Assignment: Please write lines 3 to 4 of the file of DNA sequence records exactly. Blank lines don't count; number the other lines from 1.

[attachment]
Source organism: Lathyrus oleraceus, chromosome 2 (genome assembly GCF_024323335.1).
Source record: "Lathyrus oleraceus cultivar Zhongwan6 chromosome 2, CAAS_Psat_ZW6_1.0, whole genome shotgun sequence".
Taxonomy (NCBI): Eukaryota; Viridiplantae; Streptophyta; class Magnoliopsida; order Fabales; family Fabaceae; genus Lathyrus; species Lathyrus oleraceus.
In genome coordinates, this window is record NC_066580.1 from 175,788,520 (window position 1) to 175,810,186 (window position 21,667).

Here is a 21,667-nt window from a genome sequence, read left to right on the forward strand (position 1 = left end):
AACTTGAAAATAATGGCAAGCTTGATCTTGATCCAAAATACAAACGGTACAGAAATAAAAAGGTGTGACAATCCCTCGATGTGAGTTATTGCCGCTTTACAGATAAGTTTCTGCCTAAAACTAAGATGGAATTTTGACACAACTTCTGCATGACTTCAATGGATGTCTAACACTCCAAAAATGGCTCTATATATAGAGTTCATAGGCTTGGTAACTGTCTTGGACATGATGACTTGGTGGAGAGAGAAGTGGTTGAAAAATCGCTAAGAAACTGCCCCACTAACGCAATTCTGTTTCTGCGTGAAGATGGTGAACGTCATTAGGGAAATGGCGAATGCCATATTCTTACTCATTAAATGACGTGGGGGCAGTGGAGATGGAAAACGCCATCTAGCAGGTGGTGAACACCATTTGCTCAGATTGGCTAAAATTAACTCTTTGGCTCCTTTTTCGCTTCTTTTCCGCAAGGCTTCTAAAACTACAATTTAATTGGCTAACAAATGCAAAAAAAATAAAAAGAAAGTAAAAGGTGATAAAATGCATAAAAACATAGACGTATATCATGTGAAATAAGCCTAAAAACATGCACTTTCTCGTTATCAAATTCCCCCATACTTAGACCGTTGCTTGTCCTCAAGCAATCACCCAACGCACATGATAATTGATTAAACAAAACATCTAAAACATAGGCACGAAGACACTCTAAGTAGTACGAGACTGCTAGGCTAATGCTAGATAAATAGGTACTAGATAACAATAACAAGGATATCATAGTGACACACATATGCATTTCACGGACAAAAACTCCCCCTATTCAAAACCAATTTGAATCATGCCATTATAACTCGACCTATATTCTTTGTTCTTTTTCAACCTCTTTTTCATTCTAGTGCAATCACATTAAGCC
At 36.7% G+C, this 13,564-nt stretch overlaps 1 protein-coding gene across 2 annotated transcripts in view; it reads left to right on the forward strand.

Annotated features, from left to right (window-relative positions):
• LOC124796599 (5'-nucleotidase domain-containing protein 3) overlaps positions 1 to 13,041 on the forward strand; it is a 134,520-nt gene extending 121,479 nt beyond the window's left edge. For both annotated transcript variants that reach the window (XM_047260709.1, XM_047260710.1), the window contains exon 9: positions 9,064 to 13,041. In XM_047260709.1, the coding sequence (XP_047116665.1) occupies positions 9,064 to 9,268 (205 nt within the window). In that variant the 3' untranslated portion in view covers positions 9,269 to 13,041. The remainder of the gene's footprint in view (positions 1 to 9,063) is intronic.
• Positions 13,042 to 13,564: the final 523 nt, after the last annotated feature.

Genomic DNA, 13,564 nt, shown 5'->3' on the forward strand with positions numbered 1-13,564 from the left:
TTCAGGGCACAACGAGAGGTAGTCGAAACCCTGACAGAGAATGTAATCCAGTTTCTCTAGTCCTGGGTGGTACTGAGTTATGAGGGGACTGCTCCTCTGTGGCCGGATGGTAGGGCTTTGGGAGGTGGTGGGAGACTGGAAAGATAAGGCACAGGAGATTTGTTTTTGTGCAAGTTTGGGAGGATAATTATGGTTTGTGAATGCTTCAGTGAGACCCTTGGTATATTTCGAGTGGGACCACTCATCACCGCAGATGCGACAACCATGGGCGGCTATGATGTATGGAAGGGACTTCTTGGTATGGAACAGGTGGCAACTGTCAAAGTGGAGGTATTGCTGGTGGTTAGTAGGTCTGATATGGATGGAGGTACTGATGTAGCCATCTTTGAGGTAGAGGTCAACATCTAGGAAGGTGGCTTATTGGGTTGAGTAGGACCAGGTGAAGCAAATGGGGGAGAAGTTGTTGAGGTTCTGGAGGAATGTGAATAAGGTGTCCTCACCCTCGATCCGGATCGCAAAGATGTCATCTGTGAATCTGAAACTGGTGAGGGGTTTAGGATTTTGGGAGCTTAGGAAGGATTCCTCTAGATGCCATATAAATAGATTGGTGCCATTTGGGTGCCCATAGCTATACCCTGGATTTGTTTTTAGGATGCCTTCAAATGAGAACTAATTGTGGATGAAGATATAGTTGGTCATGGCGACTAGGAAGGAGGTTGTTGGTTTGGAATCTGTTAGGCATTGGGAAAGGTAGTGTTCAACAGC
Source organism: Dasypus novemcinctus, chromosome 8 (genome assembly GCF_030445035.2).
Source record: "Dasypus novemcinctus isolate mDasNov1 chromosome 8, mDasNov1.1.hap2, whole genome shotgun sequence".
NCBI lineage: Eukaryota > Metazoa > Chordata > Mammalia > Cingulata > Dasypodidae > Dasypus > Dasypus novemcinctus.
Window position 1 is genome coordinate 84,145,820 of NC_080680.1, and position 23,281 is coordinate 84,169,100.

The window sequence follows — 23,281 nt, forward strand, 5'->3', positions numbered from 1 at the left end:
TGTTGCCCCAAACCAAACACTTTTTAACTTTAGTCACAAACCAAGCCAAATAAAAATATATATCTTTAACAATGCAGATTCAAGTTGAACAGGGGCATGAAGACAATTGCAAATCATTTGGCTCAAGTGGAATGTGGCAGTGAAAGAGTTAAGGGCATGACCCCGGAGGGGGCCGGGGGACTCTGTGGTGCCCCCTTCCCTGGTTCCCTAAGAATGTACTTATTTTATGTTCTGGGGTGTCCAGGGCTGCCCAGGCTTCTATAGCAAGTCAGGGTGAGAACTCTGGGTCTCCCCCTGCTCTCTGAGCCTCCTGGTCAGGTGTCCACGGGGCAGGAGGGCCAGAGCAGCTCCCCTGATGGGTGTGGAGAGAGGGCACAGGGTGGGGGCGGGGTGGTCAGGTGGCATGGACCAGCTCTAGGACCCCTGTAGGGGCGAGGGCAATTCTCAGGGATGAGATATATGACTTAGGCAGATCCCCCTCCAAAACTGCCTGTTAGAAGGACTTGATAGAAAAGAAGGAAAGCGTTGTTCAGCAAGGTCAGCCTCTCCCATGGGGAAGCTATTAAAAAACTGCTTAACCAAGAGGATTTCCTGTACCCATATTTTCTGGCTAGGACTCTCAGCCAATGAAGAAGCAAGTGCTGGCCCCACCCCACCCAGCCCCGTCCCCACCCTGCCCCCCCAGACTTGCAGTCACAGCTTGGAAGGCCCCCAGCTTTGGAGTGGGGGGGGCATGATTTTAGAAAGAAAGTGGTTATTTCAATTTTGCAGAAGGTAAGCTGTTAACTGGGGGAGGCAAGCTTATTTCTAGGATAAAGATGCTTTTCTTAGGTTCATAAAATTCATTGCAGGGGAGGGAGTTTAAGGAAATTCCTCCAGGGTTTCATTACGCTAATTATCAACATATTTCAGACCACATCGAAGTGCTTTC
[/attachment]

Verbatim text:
Taxonomy (NCBI): Eukaryota; Viridiplantae; Streptophyta; class Magnoliopsida; order Fabales; family Fabaceae; genus Lathyrus; species Lathyrus oleraceus.
In genome coordinates, this window is record NC_066580.1 from 175,788,520 (window position 1) to 175,810,186 (window position 21,667).